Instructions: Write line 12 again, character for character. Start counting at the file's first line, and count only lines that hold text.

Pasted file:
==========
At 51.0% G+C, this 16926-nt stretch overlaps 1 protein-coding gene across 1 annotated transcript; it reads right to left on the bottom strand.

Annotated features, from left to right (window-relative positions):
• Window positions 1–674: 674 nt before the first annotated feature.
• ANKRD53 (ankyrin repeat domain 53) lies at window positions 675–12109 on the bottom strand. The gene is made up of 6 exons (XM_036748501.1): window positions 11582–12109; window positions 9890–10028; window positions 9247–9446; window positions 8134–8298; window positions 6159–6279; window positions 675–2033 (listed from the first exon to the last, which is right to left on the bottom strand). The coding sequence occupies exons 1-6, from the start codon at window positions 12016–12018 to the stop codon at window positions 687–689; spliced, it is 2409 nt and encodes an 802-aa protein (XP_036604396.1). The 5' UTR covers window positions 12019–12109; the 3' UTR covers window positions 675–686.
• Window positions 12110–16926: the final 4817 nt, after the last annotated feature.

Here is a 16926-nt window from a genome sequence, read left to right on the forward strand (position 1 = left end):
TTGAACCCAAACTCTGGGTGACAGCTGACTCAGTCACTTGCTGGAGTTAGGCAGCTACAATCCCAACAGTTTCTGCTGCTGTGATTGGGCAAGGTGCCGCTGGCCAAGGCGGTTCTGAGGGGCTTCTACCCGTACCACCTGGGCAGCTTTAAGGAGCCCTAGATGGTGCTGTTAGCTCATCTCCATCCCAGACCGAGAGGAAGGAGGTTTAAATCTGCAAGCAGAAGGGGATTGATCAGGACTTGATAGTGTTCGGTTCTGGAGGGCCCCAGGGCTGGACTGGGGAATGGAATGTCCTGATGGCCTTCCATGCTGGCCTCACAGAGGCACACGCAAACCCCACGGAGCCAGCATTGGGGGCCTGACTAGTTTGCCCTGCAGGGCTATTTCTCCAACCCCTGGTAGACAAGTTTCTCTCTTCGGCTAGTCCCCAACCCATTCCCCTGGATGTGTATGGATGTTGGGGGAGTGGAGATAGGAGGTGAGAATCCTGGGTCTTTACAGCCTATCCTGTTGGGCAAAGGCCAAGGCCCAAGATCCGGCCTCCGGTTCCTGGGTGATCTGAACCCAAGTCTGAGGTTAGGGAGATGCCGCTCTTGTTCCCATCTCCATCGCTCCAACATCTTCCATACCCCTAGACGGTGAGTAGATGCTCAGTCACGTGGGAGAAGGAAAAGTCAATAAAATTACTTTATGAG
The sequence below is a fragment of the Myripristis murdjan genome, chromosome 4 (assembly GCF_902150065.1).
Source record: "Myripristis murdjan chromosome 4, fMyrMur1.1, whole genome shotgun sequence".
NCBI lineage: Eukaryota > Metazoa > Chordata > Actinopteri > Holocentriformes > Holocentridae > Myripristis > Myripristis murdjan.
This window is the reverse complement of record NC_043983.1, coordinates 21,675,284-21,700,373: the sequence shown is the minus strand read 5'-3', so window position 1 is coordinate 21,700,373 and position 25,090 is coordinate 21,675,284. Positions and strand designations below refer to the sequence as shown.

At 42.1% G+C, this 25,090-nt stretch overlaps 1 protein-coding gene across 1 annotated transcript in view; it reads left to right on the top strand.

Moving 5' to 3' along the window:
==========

At 42.1% G+C, this 25,090-nt stretch overlaps 1 protein-coding gene across 1 annotated transcript in view; it reads left to right on the top strand.